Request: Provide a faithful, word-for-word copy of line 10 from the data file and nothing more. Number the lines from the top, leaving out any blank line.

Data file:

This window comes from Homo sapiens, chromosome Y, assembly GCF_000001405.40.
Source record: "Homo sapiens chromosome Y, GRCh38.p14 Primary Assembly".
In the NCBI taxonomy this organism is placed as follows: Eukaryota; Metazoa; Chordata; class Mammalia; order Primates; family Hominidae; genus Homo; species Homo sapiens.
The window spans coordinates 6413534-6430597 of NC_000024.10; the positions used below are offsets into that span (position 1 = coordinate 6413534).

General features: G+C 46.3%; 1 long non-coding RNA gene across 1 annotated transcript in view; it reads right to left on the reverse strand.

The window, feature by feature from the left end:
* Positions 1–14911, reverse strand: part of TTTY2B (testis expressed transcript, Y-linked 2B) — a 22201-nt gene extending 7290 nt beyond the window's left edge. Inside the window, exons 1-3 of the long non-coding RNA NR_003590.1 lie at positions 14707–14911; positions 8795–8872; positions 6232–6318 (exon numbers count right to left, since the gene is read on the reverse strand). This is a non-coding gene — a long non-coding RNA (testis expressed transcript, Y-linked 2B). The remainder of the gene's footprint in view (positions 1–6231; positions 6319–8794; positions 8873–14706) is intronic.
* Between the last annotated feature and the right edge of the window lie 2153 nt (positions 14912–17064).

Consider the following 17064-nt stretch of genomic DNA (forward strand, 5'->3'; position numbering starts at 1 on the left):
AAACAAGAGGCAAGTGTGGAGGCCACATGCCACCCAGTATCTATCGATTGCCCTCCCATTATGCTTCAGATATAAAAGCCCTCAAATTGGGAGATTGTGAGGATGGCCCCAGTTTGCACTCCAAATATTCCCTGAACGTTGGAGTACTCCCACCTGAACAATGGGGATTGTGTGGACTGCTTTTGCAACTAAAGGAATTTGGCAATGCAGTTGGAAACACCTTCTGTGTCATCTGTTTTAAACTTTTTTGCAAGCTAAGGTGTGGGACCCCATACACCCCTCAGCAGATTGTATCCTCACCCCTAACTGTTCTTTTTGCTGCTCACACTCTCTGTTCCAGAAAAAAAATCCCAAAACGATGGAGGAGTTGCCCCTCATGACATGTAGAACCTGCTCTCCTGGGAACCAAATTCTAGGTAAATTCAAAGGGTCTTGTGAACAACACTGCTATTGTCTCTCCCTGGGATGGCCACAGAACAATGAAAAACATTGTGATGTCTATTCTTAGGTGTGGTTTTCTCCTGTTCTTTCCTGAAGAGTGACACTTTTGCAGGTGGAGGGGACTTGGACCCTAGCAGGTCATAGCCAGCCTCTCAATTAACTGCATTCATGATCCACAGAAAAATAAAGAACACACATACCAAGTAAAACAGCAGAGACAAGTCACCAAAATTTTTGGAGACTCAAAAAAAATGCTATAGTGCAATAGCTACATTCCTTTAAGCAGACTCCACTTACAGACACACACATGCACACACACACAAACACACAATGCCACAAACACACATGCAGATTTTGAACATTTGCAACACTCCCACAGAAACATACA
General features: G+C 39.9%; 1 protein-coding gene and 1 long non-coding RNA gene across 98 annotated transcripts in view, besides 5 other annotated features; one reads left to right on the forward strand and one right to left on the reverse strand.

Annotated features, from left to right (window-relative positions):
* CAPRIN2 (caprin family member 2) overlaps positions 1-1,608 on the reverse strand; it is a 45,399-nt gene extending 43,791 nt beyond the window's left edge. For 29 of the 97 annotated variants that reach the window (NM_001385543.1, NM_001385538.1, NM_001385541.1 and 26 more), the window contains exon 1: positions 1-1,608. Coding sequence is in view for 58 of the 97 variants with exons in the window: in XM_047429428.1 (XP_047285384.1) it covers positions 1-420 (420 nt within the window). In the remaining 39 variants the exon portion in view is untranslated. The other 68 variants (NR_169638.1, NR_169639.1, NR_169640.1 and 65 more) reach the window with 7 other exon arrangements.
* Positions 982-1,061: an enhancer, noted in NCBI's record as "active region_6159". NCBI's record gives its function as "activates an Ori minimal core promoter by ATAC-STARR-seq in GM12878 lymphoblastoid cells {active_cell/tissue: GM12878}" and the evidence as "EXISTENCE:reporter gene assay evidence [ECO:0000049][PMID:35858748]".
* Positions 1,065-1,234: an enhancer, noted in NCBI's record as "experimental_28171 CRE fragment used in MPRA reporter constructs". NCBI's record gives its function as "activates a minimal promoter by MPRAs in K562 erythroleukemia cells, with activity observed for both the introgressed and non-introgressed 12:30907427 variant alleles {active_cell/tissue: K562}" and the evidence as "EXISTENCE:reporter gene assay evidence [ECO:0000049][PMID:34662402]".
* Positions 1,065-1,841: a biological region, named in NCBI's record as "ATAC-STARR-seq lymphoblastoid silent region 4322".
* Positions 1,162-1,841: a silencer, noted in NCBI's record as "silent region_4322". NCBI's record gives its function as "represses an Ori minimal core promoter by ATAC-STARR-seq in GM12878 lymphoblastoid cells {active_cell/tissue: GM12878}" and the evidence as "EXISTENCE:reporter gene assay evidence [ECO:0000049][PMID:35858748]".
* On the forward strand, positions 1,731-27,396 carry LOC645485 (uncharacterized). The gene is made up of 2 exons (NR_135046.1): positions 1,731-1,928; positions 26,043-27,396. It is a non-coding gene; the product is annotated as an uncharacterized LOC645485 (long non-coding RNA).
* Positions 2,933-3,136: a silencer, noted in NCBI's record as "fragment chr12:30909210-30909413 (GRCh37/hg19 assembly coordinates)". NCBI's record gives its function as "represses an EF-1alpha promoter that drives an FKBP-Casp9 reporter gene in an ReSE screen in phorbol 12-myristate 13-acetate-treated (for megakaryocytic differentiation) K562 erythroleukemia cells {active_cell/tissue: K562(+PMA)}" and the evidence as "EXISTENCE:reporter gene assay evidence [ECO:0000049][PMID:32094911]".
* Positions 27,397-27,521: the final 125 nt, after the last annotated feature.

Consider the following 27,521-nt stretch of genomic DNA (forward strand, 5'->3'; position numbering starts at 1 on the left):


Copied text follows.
AAACAAGAGGCAAGTGTGGAGGCCACATGCCACCCAGTATCTATCGATTGCCCTCCCATTATGCTTCAGATATAAAAGCCCTCAAATTGGGAGATTGTGAGGATGGCCCCAGTTTGCACTCCAAATATTCCCTGAACGTTGGAGTACTCCCACCTGAACAATGGGGATTGTGTGGACTGCTTTTGCAACTAAAGGAATTTGGCAATGCAGTTGGAAACACCTTCTGTGTCATCTGTTTTAAACTTTTTTGCAAGCTAAGGTGTGGGACCCCATACACCCCTCAGCAGATTGTATCCTCACCCCTAACTGTTCTTTTTGCTGCTCACACTCTCTGTTCCAGAAAAAAAATCCCAAAACGATGGAGGAGTTGCCCCTCATGACATGTAGAACCTGCTCTCCTGGGAACCAAATTCTAGGTAAATTCAAAGGGTCTTGTGAACAACACTGCTATTGTCTCTCCCTGGGATGGCCACAGAACAATGAAAAACATTGTGATGTCTATTCTTAGGTGTGGTTTTCTCCTGTTCTTTCCTGAAGAGTGACACTTTTGCAGGTGGAGGGGACTTGGACCCTAGCAGGTCATAGCCAGCCTCTCAATTAACTGCATTCATGATCCACAGAAAAATAAAGAACACACATACCAAGTAAAACAGCAGAGACAAGTCACCAAAATTTTTGGAGACTCAAAAAAAATGCTATAGTGCAATAGCTACATTCCTTTAAGCAGACTCCACTTACAGACACACACATGCACACACACACAAACACACAATGCCACAAACACACATGCAGATTTTGAACATTTGCAACACTCCCACAGAAACATACA